"Friendships are very much like romantic relationships. It doesn't matter how long you've been together, friends, like lovers, can sometimes grow apart." Charlotte was my favorite single white female about to hit 33 with no potential partner in sight. She had been dating since the age of 16, saw the love of her life marry a Frida Kahlo look-a-like and was now the last one in her friendship circle to be married off. She'd never once felt miserable or deflated about her non-platonic endeavours and strongly believed that the sweet Lord above had an awesome plan in store for her. It was only until recently when she missed an invitation to some couple's retreat that she began questioning the severity of her singleness and the impact it had on herself and her relevant friendships. 

"When your gay friends start talking about adoption, it's a sign that it's time to start moving on and finding some like-minded friends. You'll always be friends because of the history and love you share with one another but the minute you fall out of sync with your bestie, then you might as well put out a wanted ad in the lost and found section." Charlotte's feelings of abandonment had forced her to go out and meet a recently divorced mother of two to fill her own social void. She was everything her friends weren't at the moment; available, mutually responsive and relatable.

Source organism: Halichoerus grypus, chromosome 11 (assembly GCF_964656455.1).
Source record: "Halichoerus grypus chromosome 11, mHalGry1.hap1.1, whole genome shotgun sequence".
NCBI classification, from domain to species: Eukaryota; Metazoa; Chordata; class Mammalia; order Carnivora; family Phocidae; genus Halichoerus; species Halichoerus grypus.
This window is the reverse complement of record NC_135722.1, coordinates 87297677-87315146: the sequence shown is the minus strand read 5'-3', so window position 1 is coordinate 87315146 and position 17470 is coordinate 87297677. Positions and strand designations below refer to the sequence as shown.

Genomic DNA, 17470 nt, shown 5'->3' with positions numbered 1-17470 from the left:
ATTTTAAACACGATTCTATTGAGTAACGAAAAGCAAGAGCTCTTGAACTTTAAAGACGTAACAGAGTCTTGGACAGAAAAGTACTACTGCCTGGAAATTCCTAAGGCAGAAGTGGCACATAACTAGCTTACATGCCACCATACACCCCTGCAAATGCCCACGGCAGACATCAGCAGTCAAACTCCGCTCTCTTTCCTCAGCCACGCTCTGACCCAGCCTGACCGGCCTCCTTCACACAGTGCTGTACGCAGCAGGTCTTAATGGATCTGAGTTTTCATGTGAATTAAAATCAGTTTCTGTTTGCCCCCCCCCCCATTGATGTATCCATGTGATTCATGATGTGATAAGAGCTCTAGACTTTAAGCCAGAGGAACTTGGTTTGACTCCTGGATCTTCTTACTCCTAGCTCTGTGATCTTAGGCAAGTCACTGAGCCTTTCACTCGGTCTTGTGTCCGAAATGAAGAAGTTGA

"What couples don't seem to realise is how self-involved they become. It really does become all about "them" and "their" happiness, almost as if there's nothing in your life that they could possibly relate to anymore. All of sudden you're treated differently, sympathetically, like not having someone to share your life with right now is the worst thing that could ever happen to a person. It's extremely off-putting."

Did couples feel the same way about their single friends? Selfish shells of self-importance that have nothing more to contribute to the relationship? Reckless and pitiful reminders of the things they no longer regard as important? Marriage, children, life partners. Of course we all want the same things but why should singletons be cast away the minute their timing is off? Should they find a way of trying harder to keep up with the Joneses or should they wade through these temporary waves of loneliness and just keep swimming?

"The most lonely aspect is how one day you're that person's person through all their hardships and agony and the next, it's like you barely exist. It seems like it was only yesterday that you were trying on training bra's together and getting your first visit from Aunty Flow. Your first boyfriend and heartbreak. The first time you had sex. Now, she's too busy reading mommy blogs and recipe books to spend a little q-time with the friend that used to be her emotional crutch."

Romantic relationships can make it difficult to retain one's independence and individuality especially when you're thinking of taking the next big step. While some people are able to remain themselves within a unit, others are quite happy morphing into Stepford versions of themselves abandoning the past and looking only towards the future. While some friendships are able to survive the ultimate test of time, there are others that, just like relationships, were simply doomed from the moment she said, "I do."  

When it comes to friendships versus relationships, what came first? The boyfriend or the BFF?